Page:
Full Disclosure: I am a 58 year old cancer survivor who worshiped the sun in my youth. I burned frequently. Some of those sunburns where severe. I was diagnosed with a blood cancer called multiple myeloma in 1995. Studies confirm an inverse relationship with serum vitamin D3 and multiple myeloma. I had a bone marrow transplant in ’95 increasing my risk of skin cancer further.
Click the image below to enlarge
I mention this only to go on record that this blog post is not about getting people to get less sun exposure. Some people will sit in the sun regardless. This blog post is designed to raise the possibility that supplementing with vitamin D3 may be an inexpensive way to reduce the risks of both Non-Melanoma Skin cancer (BCC and SCC) as well as Melanoma Skin Cancer.
As you can see from the illustration of skin cancer to the left, we are talking about a complicated, sometimes aggressive, sometimes not aggressive, cancer. There are a host of evidence-based, non-toxic therapies that can reduce the risk of both non-melanoma and melanoma skin cancers.
The studies linked and excerpted below state that humans are healthier with vitamin D3 in their blood. Further, while a little bit of U.V. light is okay, too much U.V. predisposes you to skin cancers. I see the solution as being Vitamin D3 supplementation. I take 1000 mg x 3 daily with food.
To learn more about other evidence-based therapies that can help prevent the development of non-melanoma skin cancer or relapse, please watch the short video below:
I am both a long-term cancer survivor and cancer coach. Have you been diagnosed with either basal cell or squamous cell carcinoma? Or melanoma? Scroll down the page and let me know.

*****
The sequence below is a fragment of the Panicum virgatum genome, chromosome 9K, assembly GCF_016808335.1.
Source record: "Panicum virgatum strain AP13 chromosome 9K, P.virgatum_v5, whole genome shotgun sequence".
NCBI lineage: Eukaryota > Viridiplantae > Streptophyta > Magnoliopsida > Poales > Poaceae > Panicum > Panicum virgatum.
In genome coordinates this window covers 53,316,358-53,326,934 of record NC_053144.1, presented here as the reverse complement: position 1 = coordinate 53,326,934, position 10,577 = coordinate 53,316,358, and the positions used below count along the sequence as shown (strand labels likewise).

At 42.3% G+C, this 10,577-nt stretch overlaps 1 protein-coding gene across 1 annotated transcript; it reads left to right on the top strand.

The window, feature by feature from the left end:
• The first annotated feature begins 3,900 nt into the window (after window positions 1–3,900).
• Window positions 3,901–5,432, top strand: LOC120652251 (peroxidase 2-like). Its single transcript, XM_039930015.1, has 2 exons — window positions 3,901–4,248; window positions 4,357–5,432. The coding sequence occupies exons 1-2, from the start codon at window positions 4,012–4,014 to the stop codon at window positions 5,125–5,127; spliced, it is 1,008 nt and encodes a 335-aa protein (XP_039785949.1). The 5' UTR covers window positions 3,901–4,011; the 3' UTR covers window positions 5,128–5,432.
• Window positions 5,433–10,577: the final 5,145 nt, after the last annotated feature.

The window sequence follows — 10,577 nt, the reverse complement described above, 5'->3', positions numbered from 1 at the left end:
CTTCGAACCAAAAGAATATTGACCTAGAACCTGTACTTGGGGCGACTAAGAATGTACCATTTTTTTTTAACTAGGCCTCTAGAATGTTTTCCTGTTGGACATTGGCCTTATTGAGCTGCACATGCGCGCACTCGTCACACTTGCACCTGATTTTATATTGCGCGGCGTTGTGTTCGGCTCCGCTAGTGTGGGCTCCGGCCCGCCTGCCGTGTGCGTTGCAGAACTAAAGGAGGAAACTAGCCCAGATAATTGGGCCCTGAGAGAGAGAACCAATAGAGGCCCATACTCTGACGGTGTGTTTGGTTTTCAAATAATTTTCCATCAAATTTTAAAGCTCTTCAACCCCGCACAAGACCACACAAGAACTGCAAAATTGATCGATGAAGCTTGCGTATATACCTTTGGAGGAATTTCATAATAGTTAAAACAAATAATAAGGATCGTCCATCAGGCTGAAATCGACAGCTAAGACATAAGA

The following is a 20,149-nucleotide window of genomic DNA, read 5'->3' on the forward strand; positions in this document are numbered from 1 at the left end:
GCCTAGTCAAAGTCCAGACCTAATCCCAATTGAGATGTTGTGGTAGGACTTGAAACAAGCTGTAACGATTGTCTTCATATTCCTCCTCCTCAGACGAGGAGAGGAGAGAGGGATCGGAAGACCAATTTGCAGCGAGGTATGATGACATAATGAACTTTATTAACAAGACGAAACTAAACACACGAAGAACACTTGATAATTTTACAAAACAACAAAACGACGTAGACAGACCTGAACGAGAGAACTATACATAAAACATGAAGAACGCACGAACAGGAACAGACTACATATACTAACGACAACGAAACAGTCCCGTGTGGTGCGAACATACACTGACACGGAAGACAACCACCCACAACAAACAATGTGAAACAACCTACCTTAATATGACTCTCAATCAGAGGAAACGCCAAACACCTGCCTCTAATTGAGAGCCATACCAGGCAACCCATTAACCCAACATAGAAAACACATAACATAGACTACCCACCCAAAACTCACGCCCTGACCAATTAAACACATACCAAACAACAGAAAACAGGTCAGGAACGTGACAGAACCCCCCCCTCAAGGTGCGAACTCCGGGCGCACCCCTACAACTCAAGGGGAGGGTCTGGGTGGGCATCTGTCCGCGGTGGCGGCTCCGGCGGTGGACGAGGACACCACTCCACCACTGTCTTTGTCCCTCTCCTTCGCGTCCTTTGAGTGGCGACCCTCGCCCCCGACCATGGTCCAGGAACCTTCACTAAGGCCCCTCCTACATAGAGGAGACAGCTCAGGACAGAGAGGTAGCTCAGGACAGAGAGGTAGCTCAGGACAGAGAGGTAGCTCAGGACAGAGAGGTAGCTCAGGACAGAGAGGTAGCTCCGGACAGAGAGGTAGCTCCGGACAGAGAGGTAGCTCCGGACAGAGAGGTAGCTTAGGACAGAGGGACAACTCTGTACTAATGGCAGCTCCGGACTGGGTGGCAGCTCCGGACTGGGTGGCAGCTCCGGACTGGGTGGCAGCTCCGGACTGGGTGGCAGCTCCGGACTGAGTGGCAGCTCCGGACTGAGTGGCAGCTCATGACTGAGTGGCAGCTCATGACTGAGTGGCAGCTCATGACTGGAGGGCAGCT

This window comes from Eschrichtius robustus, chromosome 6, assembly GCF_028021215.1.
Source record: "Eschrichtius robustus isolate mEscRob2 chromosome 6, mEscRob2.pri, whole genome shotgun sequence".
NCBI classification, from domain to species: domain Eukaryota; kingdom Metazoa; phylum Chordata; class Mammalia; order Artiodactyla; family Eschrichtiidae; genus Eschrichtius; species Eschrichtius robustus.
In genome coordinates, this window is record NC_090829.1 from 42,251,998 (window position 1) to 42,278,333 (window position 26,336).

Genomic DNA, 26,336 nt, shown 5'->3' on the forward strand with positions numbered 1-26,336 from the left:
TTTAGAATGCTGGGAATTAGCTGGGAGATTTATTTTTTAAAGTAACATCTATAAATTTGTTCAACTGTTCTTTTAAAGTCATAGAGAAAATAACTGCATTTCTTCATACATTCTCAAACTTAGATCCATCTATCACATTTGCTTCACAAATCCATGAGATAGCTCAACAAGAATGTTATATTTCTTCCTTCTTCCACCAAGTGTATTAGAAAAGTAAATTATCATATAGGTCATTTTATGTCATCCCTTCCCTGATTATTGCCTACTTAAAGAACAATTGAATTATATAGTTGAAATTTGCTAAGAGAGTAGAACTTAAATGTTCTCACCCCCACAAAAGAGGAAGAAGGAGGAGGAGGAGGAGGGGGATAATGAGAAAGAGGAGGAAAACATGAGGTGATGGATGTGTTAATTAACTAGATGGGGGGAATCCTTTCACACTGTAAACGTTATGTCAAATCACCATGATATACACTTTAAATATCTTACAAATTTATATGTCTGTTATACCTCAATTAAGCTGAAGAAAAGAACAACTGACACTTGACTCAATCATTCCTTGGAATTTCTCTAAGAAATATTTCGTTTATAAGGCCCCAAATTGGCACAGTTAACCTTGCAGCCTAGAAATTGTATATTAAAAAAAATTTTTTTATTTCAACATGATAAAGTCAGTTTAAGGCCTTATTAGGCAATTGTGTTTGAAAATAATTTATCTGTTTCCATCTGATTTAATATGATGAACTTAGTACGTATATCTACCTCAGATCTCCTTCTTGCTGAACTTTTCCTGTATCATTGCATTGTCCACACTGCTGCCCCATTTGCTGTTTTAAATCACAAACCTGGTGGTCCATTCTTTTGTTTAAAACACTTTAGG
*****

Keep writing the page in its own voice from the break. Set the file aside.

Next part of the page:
Non-Melanoma Skin Cancer at a Glance-
Melanoma at a glance-
“The International Agency for Research on Cancer has noted that there is sufficient evidence from studies in animals and in man to establish ultraviolet radiation as a human carcinogen. Skin cancer has been the most commonly studied cancer site with respect to UV radiation. The nature and timing of sun exposure appear to be important determinants of both the degree of risk and the type of skin cancer…
It has been estimated that solar ultraviolet radiation accounts for approximately 93 percent of skin cancers and about half of lip cancers…
Several recent studies suggest a possible inverse relationship between ultraviolet radiation exposure and risk of non-Hodgkin lymphoma, colon, breast and prostate cancer, and investigators have speculated that this might be due to the higher serum levels of vitamin D stimulated by high lifetime sun exposure.
Further, studies conducted within cohorts using stored pre-diagnostic serum suggest that those with high levels of vitamin D have lower incidence rates of a number of malignancies, particularly colon cancer. However, since serum vitamin D levels can be raised through the use of supplements without increasing risk for skin lip and other known UV-related cancers, changes to health policy with regard to exposure are not merited at this point.”
“Clinicians including dermatologists have to recognize the convincing evidence that the protective effect of less intense solar radiation outweighs its mutagenic effect. In agreement with this assumption, it was concluded that many lives could be prolonged through careful exposure to sunlight or more safely, vitamin D-supplementation, especially in non-summer months…”